7 signs you’re being approached by pension scammers
We all like to think that we could spot a scam. But scammers are often sophisticated and it’s easier than you think to fall for their claims. The Financial Conduct Authority (FCA) has recently highlighted some of the most common tactics fraudsters use to try and get their hands on your pension with a quiz.
Falling victim to pension scammers can be devastating. Often it will mean losing a lifetime of savings and the financial security you’ve been working towards over your career. According to the FCA, the average victim will lose £82,000 as part of a pension scam, a sum that takes 22 years to save up. Whilst there is a chance that your savings will be recovered this often isn’t the case. Being targeted by a scammer could mean your retirement plans are left in tatters.
Could you spot a pension scam?
Despite 63% of pension savers confident in their ability to spot a scam and protect their savings, a survey reveals that some are overconfident. The same portion would trust someone offering pension advice out of the blue, one of the red flags of a scam. What’s more, a fifth of people would be keen to take up an offer of accessing their pension, another clear sign of scammers.
Psychologist Honey Langcaster-James said, “Scammers employ clever techniques such as seeking to establish ‘social similarity’ by faking empathy and a friendly rapport with their victims. That can win your trust in a short space of time and by engaging with them you leave yourself vulnerable to losing a lot of money very quickly. People need to know how to spot the signs of a scam so they don’t fall for psychological tricks.”
Take the FCA quiz and find out how savvy you are at spotting pension scams.
7 pension scam red flags
1. Unsolicited contact
Being contacted out of the blue is one of the key warning signs of a scam. In early 2019, a pension cold calling ban was implemented. This means that reputable firms won’t contact you if you haven’t requested it or been in touch with them first. If any form of contact is unexpected, including text messages or emails, it’s best to ignore there. If you want to learn more about the offer, check the FCA register and contact the firm directly with the details listed.
2. An offer of a free pension review
Reviewing your pension seems like a sensible thing to do. Whether you want to review investments or understand the income it will generate at retirement, it can be tempting to seek professional help. However, ‘free pension review’ is a term that fraudsters often use. Ask yourself why valuable financial advice is free and be sure to check the credentials of any firm before handing over personal or sensitive information.
3. Claims of unlocking your pension early
Being able to access your pension early may sound appealing. But, unfortunately, it’s a sign of a scam. Most pensions become accessible from the age of 55 and to do so before will result in hefty penalties. Unlocking your pension early is only penalty-free in exceptional circumstances, such as following a terminal diagnosis. In these cases, you should contact your pension provider directly or speak to a trusted financial adviser that you’ve worked with in the past.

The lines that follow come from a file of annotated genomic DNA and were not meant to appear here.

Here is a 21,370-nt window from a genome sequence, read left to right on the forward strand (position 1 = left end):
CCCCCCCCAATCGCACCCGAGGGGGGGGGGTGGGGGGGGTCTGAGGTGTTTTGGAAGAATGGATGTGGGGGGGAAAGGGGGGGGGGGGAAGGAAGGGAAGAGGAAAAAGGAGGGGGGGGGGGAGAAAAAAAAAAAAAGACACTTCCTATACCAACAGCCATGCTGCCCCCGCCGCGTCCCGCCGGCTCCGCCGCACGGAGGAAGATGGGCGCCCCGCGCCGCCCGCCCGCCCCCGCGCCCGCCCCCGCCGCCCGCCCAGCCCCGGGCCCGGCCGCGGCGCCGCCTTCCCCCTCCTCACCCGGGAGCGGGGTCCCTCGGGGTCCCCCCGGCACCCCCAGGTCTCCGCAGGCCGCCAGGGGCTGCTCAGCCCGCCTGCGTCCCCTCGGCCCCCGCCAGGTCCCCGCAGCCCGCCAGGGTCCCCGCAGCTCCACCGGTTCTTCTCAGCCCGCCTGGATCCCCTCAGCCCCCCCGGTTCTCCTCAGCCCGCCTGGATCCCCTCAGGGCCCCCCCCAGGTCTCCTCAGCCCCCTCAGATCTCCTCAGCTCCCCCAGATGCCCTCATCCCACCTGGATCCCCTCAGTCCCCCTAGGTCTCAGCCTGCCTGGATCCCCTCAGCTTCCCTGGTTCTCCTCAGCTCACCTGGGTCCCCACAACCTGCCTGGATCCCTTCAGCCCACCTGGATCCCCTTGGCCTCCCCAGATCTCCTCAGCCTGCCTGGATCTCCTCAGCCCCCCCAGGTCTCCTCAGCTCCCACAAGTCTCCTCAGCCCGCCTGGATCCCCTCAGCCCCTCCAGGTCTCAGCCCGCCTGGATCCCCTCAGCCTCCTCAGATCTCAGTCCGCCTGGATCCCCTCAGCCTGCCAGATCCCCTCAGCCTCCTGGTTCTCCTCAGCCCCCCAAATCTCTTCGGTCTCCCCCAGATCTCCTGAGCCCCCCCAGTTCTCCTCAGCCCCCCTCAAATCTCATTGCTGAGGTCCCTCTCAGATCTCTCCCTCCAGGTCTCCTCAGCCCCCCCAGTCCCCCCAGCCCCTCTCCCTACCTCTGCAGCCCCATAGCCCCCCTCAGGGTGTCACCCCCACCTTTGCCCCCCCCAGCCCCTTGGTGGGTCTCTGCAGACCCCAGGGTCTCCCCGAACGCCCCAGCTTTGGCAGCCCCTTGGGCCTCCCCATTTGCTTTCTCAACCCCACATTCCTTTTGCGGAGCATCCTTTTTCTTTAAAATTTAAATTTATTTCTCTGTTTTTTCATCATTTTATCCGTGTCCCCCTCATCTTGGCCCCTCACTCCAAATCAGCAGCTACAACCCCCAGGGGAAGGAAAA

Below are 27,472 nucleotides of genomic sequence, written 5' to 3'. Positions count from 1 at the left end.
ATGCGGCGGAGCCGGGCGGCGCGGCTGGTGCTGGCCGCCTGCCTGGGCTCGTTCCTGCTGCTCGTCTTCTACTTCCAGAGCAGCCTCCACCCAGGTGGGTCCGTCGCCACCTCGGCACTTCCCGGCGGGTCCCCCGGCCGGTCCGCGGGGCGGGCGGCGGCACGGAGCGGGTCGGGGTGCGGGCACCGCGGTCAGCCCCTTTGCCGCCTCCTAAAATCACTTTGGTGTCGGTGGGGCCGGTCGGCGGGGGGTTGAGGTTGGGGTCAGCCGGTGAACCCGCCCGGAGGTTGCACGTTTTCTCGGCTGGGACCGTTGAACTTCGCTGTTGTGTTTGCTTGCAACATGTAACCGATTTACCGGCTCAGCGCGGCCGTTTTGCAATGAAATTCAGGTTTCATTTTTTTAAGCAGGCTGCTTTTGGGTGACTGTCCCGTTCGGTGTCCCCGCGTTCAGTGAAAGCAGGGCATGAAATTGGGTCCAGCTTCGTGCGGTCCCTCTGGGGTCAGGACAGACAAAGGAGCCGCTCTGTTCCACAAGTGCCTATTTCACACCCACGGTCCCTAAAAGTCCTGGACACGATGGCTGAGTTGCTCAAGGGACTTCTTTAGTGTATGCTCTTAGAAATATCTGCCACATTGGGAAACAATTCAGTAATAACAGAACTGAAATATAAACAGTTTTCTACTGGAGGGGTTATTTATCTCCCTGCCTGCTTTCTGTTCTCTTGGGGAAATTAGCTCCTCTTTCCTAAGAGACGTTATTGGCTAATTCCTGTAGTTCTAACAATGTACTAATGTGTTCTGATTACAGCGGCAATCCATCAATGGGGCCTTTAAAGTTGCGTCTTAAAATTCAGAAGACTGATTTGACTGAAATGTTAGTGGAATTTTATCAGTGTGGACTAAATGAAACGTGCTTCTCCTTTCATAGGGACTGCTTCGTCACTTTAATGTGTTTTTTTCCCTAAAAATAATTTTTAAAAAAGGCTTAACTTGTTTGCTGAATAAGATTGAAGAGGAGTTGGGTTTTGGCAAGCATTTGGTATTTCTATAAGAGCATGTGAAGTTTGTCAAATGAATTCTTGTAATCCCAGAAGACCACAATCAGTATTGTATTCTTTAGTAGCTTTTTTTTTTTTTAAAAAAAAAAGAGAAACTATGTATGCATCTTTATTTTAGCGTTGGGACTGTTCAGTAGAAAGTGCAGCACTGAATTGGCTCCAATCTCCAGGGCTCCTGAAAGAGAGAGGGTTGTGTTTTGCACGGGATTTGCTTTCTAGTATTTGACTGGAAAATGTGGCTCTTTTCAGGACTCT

4. Pressured sales tactics
Scammers want to get their hands on your money as quickly as possible, leaving you little time to think through your decision. For this reason, they deploy high-pressure sales tactics. This may be offering time-limited offers or pressuring you into making a snap decision, such as saying a courier is bringing the paperwork to you immediately. Pension decisions can affect your security for the rest of your life. Don’t be pushed into making quick decisions and give yourself time to consider the implications.
5. Claims of low risk, high return investments
We all want our investments to deliver high returns with little risk of losing our capital. Sadly, this isn’t possible. All investments carry some level of risk and the higher the potential returns the greater this is. Claiming unrealistic returns or that your money will be ‘safe’ is a sure-fire way to spot a scam. Ask yourself why more people aren’t investing in these opportunities if they can guarantee high returns.
6. Unusual investments
Investing can be complex and if you’ve not taken control of investment decisions in the past, you may be unaware of how your pension has been invested. However, unusual or complex investments can be used to dupe pension holders. This may include overseas property or forestry firms. Before making investment decisions, it’s important you understand where your money will be going. Doing some research can help protect your savings.
7. Brush off your questions and concerns
Criminals will attempt to minimise or dismiss any concerns you might have about proceeding. If someone is failing to give you answers to questions, take a step back. A genuine pension adviser will understand that retirement decisions are important. They’ll want you to feel confident in the decisions you’re making and be happy to answer questions you have. They’ll also allow you to take a step back and think about further questions you may have before proceeding. In contrast, a scammer will aim to get you to make a quick decision without the space to think it through properly.
If you’re worried that pension scammers have targeted you, the first thing to do is contact your pension provider. They may be able to block withdrawals if they haven’t already been completed. You should also report the scam to the FCA through the Scam Smart website, as well as alerting Action Fraud.